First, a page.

Nutrition: an iso-osmolar carbohydrate drink (50 kcal/100 mL) 800 mL in the evening before the surgery (day 0), and 400 mL 2 h before entering the operating room (day 1).
Fasting (no food or water from midnight before the surgery)Intravenous glucose tolerance, physical stress, muscle catabolism, body fluid volumes, complications, wellbeing, and insulin sensitivity. Pre-operative ingestion of tap water or a nutritional drink had no statistically significant effect on glucose clearance, insulin sensitivity, post-operative complications, or wellbeing in patients undergoing THR.
Nygren et al., 1999 [26]RCT n = 16THR patientsPre-operative oral iso-osmolar carbohydrate administration (800 mL 12.5% carbohydrates), the evening before the operation. Another 400 mL of the same beverage was allowed 2 h after midnight, taken no later than 2 h before the initiation of anesthesia. Placebo drinkInsulin sensitivityPatients given a carbohydrate drink shortly before elective surgery displayed less reduced insulin sensitivity (−16% (not significant)) after surgery compared to patients undergoing surgery after an overnight fast (37% p < 0.05 vs. pre-operatively). Insulin sensitivity and whole-body glucose disposal were reduced in both groups.
Soop et al., 2001 [27]RCT n = 15THR patientsCarbohydrate-rich drink (12.5 g/100 mL carbohydrate, 12% monosaccharides, 12% disaccharides, 76% polysaacharides, 285 mosmol/kg), 800 mL between 7 p.m. and 12:00 a.m. on the evening before surgery and 400 mL on the morning of surgery. Placebo drink (acesulfame-K, 0.64 g/100 mL citrate, 107 mosmol/kg) Glucose, lactate and insulin concentrations, glycerol, NEFA, glucoregulatory hormone concentrations, glucose kinetics, and substrate utilization. Whole-body insulin sensitivity decreased by 18% in the intervention group vs. 43% in the placebo group. This was attributable to a less reduced glucose disposal in peripheral tissues and increased glucose oxidation rates.
Soop et al., 2004 [28]RCT n = 14THR patientsCarbohydrate rich drink (12.5 g /100 mL carbohydrate, 12% monosaccharides, 12% disaccharides, 76% polysaacharides, 285 mosm/kg, 800 mL between 7 p.m. and 12:00 a.m. on the evening before surgery and 400 mL on the morning of surgery.Placebo drink Glucose kinetics, substrate utilization, nitrogen balance, ambulation time, food consumption, and LOS. Whole-body glucose disposal and nitrogen balance were similar between groups. Pre-operative carbohydrate treatment significantly attenuated post-operative endogenous glucose release (0.69 (0.07) vs. 1.21 (0.13) mg kg−1, (p < 0.01), compared to the placebo group. Whole-body glucose disposal and nitrogen balance were similar between groups.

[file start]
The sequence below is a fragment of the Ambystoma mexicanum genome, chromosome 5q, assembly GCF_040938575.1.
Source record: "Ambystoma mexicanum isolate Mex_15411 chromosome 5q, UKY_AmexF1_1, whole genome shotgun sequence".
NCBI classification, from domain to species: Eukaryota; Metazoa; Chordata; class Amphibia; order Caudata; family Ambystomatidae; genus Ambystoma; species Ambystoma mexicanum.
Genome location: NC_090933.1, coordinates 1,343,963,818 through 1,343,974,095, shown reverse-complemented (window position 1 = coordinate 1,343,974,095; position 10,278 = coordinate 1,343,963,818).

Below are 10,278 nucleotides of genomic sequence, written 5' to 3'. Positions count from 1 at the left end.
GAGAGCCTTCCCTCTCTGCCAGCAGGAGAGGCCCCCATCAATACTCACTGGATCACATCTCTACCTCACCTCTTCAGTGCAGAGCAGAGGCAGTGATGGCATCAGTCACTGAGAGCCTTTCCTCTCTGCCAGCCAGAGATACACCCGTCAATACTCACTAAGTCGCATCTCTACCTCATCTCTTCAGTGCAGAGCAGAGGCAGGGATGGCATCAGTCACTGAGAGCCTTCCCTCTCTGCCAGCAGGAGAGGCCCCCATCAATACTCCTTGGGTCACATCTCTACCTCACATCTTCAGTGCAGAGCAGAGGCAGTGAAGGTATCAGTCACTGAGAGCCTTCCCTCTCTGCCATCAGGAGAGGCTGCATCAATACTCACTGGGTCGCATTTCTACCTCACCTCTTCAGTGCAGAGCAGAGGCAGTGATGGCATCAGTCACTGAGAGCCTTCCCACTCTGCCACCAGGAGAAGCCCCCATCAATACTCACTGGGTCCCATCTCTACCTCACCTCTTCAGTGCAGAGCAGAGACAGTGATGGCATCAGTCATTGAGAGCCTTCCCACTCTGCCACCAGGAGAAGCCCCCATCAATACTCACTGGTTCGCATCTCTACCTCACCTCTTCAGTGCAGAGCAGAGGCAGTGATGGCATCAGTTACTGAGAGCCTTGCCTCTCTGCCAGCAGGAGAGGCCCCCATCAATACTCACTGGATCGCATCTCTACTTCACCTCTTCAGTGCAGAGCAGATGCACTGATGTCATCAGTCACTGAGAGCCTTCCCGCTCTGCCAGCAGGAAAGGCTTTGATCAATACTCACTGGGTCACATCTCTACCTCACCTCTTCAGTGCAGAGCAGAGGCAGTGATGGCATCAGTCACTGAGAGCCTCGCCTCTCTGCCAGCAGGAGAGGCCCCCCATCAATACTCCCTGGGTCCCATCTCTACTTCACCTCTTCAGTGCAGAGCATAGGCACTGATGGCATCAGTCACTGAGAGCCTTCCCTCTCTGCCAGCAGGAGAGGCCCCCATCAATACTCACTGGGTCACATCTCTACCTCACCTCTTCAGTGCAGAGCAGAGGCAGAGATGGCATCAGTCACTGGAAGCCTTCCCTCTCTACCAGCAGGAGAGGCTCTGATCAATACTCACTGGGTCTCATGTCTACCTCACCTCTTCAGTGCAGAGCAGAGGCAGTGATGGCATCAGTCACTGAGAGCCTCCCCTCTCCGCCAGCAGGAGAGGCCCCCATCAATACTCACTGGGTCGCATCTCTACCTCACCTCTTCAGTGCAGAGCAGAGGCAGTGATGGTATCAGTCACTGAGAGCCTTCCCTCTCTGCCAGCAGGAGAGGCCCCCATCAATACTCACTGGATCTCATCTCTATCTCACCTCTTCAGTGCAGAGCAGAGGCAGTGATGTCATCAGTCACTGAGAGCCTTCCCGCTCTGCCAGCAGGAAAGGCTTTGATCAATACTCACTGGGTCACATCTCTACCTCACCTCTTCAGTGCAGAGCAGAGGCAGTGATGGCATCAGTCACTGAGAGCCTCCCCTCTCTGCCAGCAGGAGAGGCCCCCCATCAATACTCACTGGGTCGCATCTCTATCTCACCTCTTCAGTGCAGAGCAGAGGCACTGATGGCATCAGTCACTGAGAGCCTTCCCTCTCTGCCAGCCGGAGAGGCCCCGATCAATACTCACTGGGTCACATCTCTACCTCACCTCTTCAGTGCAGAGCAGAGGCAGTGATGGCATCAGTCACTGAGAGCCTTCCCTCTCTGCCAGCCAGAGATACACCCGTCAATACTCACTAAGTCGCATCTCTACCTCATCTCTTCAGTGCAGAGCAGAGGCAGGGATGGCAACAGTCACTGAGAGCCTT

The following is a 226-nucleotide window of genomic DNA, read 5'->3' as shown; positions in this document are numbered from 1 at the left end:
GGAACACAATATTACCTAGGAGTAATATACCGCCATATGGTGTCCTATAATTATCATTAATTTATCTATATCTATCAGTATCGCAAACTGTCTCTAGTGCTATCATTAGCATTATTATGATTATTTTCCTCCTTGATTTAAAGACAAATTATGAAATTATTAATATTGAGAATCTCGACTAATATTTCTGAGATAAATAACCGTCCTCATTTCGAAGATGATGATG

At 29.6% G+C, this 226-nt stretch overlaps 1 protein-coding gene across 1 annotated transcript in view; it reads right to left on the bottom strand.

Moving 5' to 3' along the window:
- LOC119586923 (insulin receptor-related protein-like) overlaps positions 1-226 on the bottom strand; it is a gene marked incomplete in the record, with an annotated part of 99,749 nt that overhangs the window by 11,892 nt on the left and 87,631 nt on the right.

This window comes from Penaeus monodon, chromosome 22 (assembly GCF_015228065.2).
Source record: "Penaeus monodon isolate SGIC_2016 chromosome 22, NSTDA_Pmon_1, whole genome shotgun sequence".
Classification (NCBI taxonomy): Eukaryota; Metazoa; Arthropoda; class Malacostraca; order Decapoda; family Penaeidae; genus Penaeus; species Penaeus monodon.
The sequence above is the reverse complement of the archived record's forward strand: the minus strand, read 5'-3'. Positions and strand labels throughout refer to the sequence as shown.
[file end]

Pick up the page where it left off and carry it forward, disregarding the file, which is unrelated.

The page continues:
RCT = Randomized Clinical Trial; IGF = Insulin like growth factor; IGFBP = Insulin like growth factor binding protein; RIA = Radioimmunoassay; ASA = American Society of Anesthesiologists; NEFA = nonesterified free fatty acid.

Share and Cite

MDPI and ACS Style

Burgess, L.C.; Phillips, S.M.; Wainwright, T.W. What Is the Role of Nutritional Supplements in Support of Total Hip Replacement and Total Knee Replacement Surgeries? A Systematic Review. Nutrients 2018, 10, 820.

AMA Style

Burgess LC, Phillips SM, Wainwright TW. What Is the Role of Nutritional Supplements in Support of Total Hip Replacement and Total Knee Replacement Surgeries? A Systematic Review. Nutrients. 2018; 10(7):820.

Chicago/Turabian Style

Burgess, Louise C., Stuart M. Phillips, and Thomas W. Wainwright. 2018. "What Is the Role of Nutritional Supplements in Support of Total Hip Replacement and Total Knee Replacement Surgeries? A Systematic Review" Nutrients 10, no. 7: 820.

Note that from the first issue of 2016, this journal uses article numbers instead of page numbers. See further details here.

Article Metrics

Back to TopTop